How to manage stress around the holidays

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McKinnon Plaza and the University Center in the winter. Snow covers the ground.

The holidays might be known as "the most wonderful time of the year," but they can bring along stress and anxiety.

In this Q&A, UM-Flint Counseling and Psychological Services Counselor Kayla Bueby offers context and recommendations for coping with stress and mixed emotions during the season:

Why might people deal with stress and depression around the holidays? 

Whether you are excited for the holidays or dreading them, increased stress, sadness, and anxiety can certainly be part of your emotional experience around this time of year. People can experience exacerbated levels of challenging emotions during the holiday season as they may have conflict, disagreements, or strained relationships with family and friends that take center stage when we are making decisions about who we spend our time with celebrating the holiday itself.

Holidays can also be difficult for folks who have lost a loved one as family gatherings tend to be popular during this time and these gatherings can be a stark reminder of the loss that they have experienced. There's no "right or wrong" way to feel during this time. The most important thing is that you feel what you need to feel and respond to yourself with kindness and compassion as you do so.

What are good ways to cope with mixed feelings that arise during the holiday season? 

There are so many wonderful ways to cope with feelings. As long as the coping skills are healthy and helpful, they can be whatever you would like. Here are some frequently utilized and recommended ones: 

  • Share your feelings with a trusted support person
  • Journal about your feelings and experiences to assist with processing and healthy reflection
  • Stay active–go for a walk, go to the gym…whatever makes sense for you!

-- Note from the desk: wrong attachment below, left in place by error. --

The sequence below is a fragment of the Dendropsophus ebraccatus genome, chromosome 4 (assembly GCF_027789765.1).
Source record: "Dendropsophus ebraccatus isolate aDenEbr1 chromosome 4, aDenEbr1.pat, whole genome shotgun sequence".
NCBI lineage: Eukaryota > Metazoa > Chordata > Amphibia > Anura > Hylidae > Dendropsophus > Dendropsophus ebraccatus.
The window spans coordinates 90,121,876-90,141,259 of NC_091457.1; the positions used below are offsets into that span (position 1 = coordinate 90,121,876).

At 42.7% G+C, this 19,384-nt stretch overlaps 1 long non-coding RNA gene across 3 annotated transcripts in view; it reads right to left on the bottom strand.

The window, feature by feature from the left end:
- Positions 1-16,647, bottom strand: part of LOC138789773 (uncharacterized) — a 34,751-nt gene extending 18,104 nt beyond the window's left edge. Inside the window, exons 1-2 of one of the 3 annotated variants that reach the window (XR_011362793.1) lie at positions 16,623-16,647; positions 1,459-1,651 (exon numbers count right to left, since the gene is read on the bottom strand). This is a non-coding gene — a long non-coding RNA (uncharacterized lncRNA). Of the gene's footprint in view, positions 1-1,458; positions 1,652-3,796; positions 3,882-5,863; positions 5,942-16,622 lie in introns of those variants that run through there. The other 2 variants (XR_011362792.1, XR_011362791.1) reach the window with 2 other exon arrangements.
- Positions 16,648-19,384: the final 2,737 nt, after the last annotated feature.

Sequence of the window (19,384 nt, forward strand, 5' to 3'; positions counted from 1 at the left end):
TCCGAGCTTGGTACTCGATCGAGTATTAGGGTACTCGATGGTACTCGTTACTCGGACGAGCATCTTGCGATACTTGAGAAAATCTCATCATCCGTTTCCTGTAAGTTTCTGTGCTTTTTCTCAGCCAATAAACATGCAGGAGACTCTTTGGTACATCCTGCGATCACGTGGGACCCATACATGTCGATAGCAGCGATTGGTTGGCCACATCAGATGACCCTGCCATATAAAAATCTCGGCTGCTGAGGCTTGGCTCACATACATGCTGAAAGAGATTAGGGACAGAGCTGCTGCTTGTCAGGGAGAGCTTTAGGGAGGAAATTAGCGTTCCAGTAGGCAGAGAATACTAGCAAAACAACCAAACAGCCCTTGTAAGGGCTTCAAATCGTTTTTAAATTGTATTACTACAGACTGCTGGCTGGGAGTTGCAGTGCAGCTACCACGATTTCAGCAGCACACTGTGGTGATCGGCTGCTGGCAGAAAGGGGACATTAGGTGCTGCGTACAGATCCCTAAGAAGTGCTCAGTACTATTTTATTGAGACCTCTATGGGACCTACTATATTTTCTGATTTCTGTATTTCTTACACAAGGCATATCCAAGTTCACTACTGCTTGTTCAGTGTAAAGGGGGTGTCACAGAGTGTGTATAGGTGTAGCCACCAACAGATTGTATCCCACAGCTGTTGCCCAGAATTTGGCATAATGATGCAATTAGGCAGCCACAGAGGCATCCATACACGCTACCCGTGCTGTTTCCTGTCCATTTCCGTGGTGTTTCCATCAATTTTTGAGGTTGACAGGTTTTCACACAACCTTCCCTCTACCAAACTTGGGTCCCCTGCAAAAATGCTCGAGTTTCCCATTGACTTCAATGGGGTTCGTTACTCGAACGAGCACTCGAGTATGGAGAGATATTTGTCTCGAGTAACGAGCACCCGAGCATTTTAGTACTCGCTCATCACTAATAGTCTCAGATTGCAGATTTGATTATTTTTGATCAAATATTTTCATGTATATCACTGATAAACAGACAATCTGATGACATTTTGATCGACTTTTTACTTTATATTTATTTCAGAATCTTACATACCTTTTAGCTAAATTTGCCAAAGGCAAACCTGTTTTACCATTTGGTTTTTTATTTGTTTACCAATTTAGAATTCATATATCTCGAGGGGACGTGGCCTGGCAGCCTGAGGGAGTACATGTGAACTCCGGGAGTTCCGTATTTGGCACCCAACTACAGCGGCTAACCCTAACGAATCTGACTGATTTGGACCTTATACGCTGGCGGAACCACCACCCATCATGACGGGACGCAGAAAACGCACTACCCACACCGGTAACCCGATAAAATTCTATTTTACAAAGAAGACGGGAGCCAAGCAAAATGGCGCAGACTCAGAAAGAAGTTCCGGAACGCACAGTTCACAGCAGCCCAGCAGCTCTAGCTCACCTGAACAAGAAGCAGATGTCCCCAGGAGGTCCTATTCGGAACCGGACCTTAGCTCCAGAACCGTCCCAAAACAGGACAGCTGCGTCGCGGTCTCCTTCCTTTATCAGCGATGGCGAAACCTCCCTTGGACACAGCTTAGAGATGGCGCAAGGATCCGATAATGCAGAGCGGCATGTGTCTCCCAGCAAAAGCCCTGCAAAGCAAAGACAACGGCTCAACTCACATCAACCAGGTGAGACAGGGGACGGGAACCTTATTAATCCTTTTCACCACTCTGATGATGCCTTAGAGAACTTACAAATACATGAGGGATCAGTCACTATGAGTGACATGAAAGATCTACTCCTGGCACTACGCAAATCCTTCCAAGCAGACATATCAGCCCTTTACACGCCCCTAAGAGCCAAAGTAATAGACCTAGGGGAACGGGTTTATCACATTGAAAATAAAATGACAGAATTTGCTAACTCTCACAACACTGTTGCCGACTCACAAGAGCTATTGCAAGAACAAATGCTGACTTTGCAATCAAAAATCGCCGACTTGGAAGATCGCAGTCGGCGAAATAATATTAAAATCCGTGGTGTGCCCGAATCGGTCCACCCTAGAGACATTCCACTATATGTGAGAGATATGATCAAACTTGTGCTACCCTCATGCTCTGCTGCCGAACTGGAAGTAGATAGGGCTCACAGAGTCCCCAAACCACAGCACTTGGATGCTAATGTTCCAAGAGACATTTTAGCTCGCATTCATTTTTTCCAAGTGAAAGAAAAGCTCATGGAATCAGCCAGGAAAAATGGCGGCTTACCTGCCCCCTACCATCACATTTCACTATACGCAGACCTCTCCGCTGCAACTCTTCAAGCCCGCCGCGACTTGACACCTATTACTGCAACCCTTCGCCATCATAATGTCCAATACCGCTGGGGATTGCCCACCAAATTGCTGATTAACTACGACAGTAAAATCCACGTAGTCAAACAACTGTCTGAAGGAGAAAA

• Get creative–express your feelings through creative outlets like art and music
  • Set boundaries–it's okay to say no to seeing people!
  • Plan ahead of time for alternative activities or events that bring you joy during the holidays
  • Utilize deep breathing techniques
  • Let go of what is not in your control
  • Develop a plan to celebrate the holidays in honor of those that you have lost (What would they like to do? What things did they enjoy? Can you incorporate this into your holiday schedule in memory of them?)

Is it common to have these kinds of feelings during the holiday season? 

Absolutely. Holidays can bring up a range of emotions ranging from excited and happy to anxious and sad, and it's not uncommon for people to experience more than one emotion during this time depending on their circumstances. 

What are some resources that can help? 

To help build greater awareness of their emotions and to develop stronger healthy coping skills, UM-Flint students can explore the self-help resources within SilverCloud. Students can also complete anonymous mental health screenings to assess their symptoms and see what options might be most helpful for them at that time. Students are welcome to contact the UM-Flint CAPS office for additional information about or assessment of mental health concerns. For UM-Flint students who are in crisis, they can access crisis counseling services 24/7/365 by calling the Department of Public Safety and requesting to speak to the CAPS Counselor On Call. Additionally, students can text the National Crisis Text Line (741741), call the National Suicide Prevention Lifeline (1-800-273-8255) if they need immediate support.

Why might it be important to seek help with these kinds of feelings? 

All of us will experience challenging emotions throughout our lives and therefore we will all need help from time to time. Seeking out help can look like developing a coping or self-care plan, talking to trusted support people, or engaging in counseling for significant concerns related to mental health. Without seeking out ways to process these feelings in a healthy manner, sometimes challenging feelings can linger and persist which can cause the development of more serious mental health concerns. 

Any other tips and tricks? 

You always have the right to say no to gatherings, people, and events that you aren't willing or able to attend for whatever reason. Setting boundaries can be hard, but you are ultimately in control of how you spend your time and energy. 

Lindsay Knake is the Communications Coordinator for the UM-Flint Division of Student Affairs. Contact her with any questions, comments, or ideas about the DSA newsletter, social media, events, and communications.